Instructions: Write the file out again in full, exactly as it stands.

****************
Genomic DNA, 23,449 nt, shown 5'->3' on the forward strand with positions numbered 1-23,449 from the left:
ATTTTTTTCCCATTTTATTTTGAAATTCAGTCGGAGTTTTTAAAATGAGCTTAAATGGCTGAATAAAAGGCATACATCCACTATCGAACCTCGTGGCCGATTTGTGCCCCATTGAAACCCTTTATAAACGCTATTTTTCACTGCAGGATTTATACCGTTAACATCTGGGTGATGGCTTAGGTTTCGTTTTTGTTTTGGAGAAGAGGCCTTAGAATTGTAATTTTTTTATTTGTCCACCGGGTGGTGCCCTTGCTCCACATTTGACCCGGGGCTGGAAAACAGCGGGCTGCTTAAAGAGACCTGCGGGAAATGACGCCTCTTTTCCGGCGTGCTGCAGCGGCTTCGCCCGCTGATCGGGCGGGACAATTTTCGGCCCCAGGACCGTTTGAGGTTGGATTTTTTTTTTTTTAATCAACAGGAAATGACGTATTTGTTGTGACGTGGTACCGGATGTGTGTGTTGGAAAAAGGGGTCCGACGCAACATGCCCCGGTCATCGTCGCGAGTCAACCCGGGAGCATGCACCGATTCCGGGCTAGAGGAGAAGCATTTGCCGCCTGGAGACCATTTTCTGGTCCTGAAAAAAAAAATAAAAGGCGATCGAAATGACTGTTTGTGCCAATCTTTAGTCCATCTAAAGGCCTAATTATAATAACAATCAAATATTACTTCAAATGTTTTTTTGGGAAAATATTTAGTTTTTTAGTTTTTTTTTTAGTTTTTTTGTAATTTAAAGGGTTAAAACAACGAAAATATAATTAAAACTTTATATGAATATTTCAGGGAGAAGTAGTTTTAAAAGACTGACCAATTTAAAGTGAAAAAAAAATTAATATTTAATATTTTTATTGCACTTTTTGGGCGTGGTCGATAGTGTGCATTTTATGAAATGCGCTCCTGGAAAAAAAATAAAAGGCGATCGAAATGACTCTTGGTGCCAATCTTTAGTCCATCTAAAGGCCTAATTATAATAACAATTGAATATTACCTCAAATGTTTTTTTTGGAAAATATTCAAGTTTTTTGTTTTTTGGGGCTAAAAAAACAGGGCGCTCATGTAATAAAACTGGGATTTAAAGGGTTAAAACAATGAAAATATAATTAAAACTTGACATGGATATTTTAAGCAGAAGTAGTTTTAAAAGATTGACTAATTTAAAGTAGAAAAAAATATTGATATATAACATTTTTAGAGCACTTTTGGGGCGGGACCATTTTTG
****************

Genomic DNA, 23,449 nt, shown 5'->3' on the forward strand with positions numbered 1-23,449 from the left:
ATTTTTTTCCCATTTTATTTTGAAATTCAGTCGGAGTTTTTAAAATGAGCTTAAATGGCTGAATAAAAGGCATACATCCACTATCGAACCTCGTGGCCGATTTGTGCCCCATTGAAACCCTTTATAAACGCTATTTTTCACTGCAGGATTTATACCGTTAACATCTGGGTGATGGCTTAGGTTTCGTTTTTGTTTTGGAGAAGAGGCCTTAGAATTGTAATTTTTTTATTTGTCCACCGGGTGGTGCCCTTGCTCCACATTTGACCCGGGGCTGGAAAACAGCGGGCTGCTTAAAGAGACCTGCGGGAAATGACGCCTCTTTTCCGGCGTGCTGCAGCGGCTTCGCCCGCTGATCGGGCGGGACAATTTTCGGCCCCAGGACCGTTTGAGGTTGGATTTTTTTTTTTTTAATCAACAGGAAATGACGTATTTGTTGTGACGTGGTACCGGATGTGTGTGTTGGAAAAAGGGGTCCGACGCAACATGCCCCGGTCATCGTCGCGAGTCAACCCGGGAGCATGCACCGATTCCGGGCTAGAGGAGAAGCATTTGCCGCCTGGAGACCATTTTCTGGTCCTGAAAAAAAAAATAAAAGGCGATCGAAATGACTGTTTGTGCCAATCTTTAGTCCATCTAAAGGCCTAATTATAATAACAATCAAATATTACTTCAAATGTTTTTTTGGGAAAATATTTAGTTTTTTAGTTTTTTTTTTAGTTTTTTTGTAATTTAAAGGGTTAAAACAACGAAAATATAATTAAAACTTTATATGAATATTTCAGGGAGAAGTAGTTTTAAAAGACTGACCAATTTAAAGTGAAAAAAAAATTAATATTTAATATTTTTATTGCACTTTTTGGGCGTGGTCGATAGTGTGCATTTTATGAAATGCGCTCCTGGAAAAAAAATAAAAGGCGATCGAAATGACTCTTGGTGCCAATCTTTAGTCCATCTAAAGGCCTAATTATAATAACAATTGAATATTACCTCAAATGTTTTTTTTGGAAAATATTCAAGTTTTTTGTTTTTTGGGGCTAAAAAAACAGGGCGCTCATGTAATAAAACTGGGATTTAAAGGGTTAAAACAATGAAAATATAATTAAAACTTGACATGGATATTTTAAGCAGAAGTAGTTTTAAAAGATTGACTAATTTAAAGTAGAAAAAAATATTGATATATAACATTTTTAGAGCACTTTTGGGGCGGGACCATTTTTG